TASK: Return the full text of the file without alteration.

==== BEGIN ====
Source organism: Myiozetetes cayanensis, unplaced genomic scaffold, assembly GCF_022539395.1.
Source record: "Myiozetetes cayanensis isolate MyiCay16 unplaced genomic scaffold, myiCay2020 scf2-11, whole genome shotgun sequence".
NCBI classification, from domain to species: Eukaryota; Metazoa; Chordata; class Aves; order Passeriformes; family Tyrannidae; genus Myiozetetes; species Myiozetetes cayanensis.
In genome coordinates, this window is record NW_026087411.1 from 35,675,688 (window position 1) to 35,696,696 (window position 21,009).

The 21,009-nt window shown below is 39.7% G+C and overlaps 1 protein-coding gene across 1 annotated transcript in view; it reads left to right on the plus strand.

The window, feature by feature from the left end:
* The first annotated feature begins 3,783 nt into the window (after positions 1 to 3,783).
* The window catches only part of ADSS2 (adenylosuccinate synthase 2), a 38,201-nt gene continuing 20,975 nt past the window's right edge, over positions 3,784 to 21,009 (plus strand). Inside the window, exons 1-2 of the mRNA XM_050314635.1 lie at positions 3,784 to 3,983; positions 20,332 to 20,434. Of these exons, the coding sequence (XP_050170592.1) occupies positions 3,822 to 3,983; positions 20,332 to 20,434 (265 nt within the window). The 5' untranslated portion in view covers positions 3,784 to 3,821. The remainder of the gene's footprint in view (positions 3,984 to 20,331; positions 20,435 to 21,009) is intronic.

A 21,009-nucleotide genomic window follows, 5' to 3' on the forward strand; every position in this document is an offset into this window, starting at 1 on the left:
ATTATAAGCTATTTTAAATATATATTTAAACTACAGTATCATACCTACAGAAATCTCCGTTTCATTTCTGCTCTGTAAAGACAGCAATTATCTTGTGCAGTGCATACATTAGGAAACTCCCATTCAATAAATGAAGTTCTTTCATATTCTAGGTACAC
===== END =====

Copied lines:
Source organism: Myiozetetes cayanensis, unplaced genomic scaffold, assembly GCF_022539395.1.
Source record: "Myiozetetes cayanensis isolate MyiCay16 unplaced genomic scaffold, myiCay2020 scf2-11, whole genome shotgun sequence".
NCBI classification, from domain to species: Eukaryota; Metazoa; Chordata; class Aves; order Passeriformes; family Tyrannidae; genus Myiozetetes; species Myiozetetes cayanensis.
In genome coordinates, this window is record NW_026087411.1 from 35,675,688 (window position 1) to 35,696,696 (window position 21,009).

The 21,009-nt window shown below is 39.7% G+C and overlaps 1 protein-coding gene across 1 annotated transcript in view; it reads left to right on the plus strand.

The window, feature by feature from the left end:
* The first annotated feature begins 3,783 nt into the window (after positions 1 to 3,783).
* The window catches only part of ADSS2 (adenylosuccinate synthase 2), a 38,201-nt gene continuing 20,975 nt past the window's right edge, over positions 3,784 to 21,009 (plus strand). Inside the window, exons 1-2 of the mRNA XM_050314635.1 lie at positions 3,784 to 3,983; positions 20,332 to 20,434. Of these exons, the coding sequence (XP_050170592.1) occupies positions 3,822 to 3,983; positions 20,332 to 20,434 (265 nt within the window). The 5' untranslated portion in view covers positions 3,784 to 3,821. The remainder of the gene's footprint in view (positions 3,984 to 20,331; positions 20,435 to 21,009) is intronic.

A 21,009-nucleotide genomic window follows, 5' to 3' on the forward strand; every position in this document is an offset into this window, starting at 1 on the left:
ATTATAAGCTATTTTAAATATATATTTAAACTACAGTATCATACCTACAGAAATCTCCGTTTCATTTCTGCTCTGTAAAGACAGCAATTATCTTGTGCAGTGCATACATTAGGAAACTCCCATTCAATAAATGAAGTTCTTTCATATTCTAGGTACAC